Also notable is the absent of a corollary for women. Though some might argue that these sexual prohibitions are clearly written for a male audience so that the female corollary must be implied, Collins rightly points out that “the following verses carefully indicates that the prohibition of sex with animals applies to women as well as to men,” so it’s absence in the face of lesbian sex is conspicuous. As a possible explanation for the omission, Collins suggests that “sex between women did not concern the Priestly legislators because there was no loss of semen involved.”

Craig Smith, over at BLT, adds that:

Men who allowed themselves to be penetrated by another man were felt to have made themselves like women – who were, of course, not valued in patriarchal cultures. The absence of a similar injunction against “a woman lying with a woman as with a man” indicates that this passage does not refer to homosexuality at all, but to the “dishonor” that one’s maleness would suffer through being penetrated.


Female homosexuality poses little threat to patriarchal cultures primarily due to the low status of women within the culture.

There also seems to be a clear acceptance of polygamy. While not directly addressed, it does say that “you shall not take a woman as a rival wife to her sister, uncovering her nakedness while her sister’s yet alive” (v.18). This could be a translation issue, but it seems to be negotiating respect against a backdrop of assumed polygamy.

Child sacrifice

Right in the middle of all these rules about who is off-limits to your penis, we get this rather jarring tangent: “You shall not give any of your children to devote them by fire to Molech” (v.21).

That escalated quickly

I’m assuming that this was just sloppy editing work by someone trying to weave together multiple traditions, but there’s been some really interesting speculation about what the digression might mean.

For example, commenter Brian Hitt over at The King and I paraphrases Leviticus 18 as follows:

Yahweh: Please guys, don’t have sex with other men, animals, or close kin. . . but IF you DO. . . and someone gets pregnant and has kids (well, probably not the men or beasts). . . please don’t burn them to Molech, he’s a real jerk!

Strangers who sojourn among you

Leviticus 18 opens with the following preamble:

You shall not do as they do in the land of Egypt, where you dwelt, and you shall not do as they do in the land of Canaan, to which I am bringing you. (v.3)

Apparently, the Egyptians and Canaanites really know how to party.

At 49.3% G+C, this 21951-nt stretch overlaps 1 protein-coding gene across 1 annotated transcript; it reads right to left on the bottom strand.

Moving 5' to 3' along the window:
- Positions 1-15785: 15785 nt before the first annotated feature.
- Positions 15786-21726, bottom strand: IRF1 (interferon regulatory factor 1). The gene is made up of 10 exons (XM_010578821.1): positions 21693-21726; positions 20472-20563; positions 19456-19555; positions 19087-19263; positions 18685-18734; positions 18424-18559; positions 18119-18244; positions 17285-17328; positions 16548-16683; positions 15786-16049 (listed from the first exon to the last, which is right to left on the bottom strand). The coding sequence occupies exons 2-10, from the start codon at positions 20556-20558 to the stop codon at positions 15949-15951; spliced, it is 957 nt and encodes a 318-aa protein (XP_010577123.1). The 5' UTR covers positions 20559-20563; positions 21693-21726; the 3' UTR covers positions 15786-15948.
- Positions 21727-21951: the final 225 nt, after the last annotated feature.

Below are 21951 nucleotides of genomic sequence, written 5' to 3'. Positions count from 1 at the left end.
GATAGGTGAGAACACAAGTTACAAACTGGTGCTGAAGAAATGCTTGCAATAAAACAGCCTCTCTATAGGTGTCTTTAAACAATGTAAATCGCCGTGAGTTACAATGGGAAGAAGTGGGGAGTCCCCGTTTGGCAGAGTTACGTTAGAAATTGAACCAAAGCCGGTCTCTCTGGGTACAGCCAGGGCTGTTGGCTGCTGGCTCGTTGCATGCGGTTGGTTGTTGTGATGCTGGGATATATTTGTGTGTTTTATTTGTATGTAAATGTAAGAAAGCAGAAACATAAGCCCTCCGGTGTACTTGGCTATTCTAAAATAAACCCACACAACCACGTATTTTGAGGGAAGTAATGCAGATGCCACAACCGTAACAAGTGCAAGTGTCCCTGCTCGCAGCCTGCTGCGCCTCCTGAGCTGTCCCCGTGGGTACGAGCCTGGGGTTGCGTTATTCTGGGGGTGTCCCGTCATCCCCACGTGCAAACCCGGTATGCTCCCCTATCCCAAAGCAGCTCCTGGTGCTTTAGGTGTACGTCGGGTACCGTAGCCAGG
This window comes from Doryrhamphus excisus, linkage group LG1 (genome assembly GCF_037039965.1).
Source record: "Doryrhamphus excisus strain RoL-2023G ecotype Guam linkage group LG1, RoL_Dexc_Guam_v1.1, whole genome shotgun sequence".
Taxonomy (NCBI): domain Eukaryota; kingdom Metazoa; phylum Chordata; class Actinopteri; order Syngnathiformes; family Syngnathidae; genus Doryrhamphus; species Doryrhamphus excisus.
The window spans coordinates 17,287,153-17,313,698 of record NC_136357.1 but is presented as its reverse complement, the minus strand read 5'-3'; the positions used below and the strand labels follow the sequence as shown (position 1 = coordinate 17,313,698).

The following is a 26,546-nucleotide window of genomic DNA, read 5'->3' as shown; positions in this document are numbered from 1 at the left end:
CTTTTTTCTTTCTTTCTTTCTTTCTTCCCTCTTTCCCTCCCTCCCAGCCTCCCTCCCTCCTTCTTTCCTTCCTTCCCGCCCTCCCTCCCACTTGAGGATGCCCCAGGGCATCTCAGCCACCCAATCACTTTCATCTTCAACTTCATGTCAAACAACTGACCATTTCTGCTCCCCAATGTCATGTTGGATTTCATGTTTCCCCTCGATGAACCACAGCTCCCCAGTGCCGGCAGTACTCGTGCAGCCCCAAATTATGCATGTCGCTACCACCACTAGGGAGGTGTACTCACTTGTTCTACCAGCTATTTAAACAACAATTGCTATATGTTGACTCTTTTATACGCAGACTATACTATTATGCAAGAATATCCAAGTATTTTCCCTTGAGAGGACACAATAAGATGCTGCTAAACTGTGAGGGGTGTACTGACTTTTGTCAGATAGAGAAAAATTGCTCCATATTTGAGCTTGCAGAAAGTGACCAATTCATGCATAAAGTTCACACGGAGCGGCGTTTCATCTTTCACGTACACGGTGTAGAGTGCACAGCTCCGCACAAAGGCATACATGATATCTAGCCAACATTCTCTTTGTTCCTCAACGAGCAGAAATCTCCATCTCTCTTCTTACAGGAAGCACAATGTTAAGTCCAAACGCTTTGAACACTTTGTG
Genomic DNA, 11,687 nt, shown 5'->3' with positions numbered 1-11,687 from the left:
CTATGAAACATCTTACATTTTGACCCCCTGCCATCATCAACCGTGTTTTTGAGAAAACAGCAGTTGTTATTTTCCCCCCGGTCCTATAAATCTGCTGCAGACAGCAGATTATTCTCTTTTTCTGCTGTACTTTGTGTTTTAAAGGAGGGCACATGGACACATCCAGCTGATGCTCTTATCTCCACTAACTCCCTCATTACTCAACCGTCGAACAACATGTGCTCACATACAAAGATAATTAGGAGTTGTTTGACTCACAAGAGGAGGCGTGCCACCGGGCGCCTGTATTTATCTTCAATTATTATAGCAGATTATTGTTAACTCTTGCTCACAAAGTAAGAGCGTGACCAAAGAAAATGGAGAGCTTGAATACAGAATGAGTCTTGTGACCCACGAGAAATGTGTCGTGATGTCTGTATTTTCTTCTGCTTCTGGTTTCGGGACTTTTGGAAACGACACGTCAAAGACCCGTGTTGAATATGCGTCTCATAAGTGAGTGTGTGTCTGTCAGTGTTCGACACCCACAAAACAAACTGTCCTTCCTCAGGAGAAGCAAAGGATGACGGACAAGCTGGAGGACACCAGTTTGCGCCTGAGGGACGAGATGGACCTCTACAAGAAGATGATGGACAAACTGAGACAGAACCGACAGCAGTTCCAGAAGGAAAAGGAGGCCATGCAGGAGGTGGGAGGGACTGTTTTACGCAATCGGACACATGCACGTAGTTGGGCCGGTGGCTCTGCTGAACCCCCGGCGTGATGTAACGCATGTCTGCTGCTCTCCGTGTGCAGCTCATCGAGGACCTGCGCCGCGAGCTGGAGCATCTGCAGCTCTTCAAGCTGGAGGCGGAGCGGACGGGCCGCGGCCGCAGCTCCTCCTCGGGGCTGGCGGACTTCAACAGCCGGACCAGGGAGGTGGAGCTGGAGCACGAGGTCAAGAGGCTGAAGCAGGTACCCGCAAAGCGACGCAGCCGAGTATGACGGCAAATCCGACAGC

As in Leviticus 17, these rules apply to everyone in Israel, not just to the Jews: “But you shall keep my statues and my ordinances and do none of these abominations, either the native or the stranger who sojourns among you” (v.26). As I wrote in the post about Leviticus 17, the idea of requiring that people who do not belong to your religious community obey your religious laws does not sit well with me. It’s a bit less of an issue when we’re talking about incest rather than eating meat that hasn’t been slaughtered in sacrifice to a particular god, but it’s still an issue.

As an incentive to following these rules, God adds that: “you shall therefore keep my statues and my ordinances, by doing which a man shall live” (v.5). Now, presumably, the Egyptians and the Canaanites – who are held up as examples of people who do not follow these specific ordinances – are living (or were living, you get my point). So the promise is not that following God’s rules will be rewarded with life, but rather that doing so will avoid the punishment of death, and that’s an important distinction.

So when it comes to the relationship between God and his Chosen People, cui bono – who benefits? The implication in this chapter is that God is the one who benefits, not the Israelites.

As when God hardened Pharaoh’s heart – resulting in the deaths of far more people and animals than would have had God merely allowed Pharaoh to relent the first time it was his inclination to do so – the concern here is not with presenting God as good or just, but merely powerful. The rules must be followed not because they are good or reasonable, but because God has the power to enforce them. It’s nothing more nor less than ‘might makes right.’

To reinforce his threat, God tells Moses that the Israelites are getting the land “before you” because they are, so far, in his good books. The Canaanites, however, not so much. The Canaanites are painted harshly – “for by all these [the sexual ordinances] the nations I am casting out before you defile themselves” (v.24), so that “the land vomited out its inhabitants” (v.25).

This is a rather convenient excuse for a conquering people. In our own, more recent history, we saw the same rhetoric used in reference to the First Nations / Native American peoples.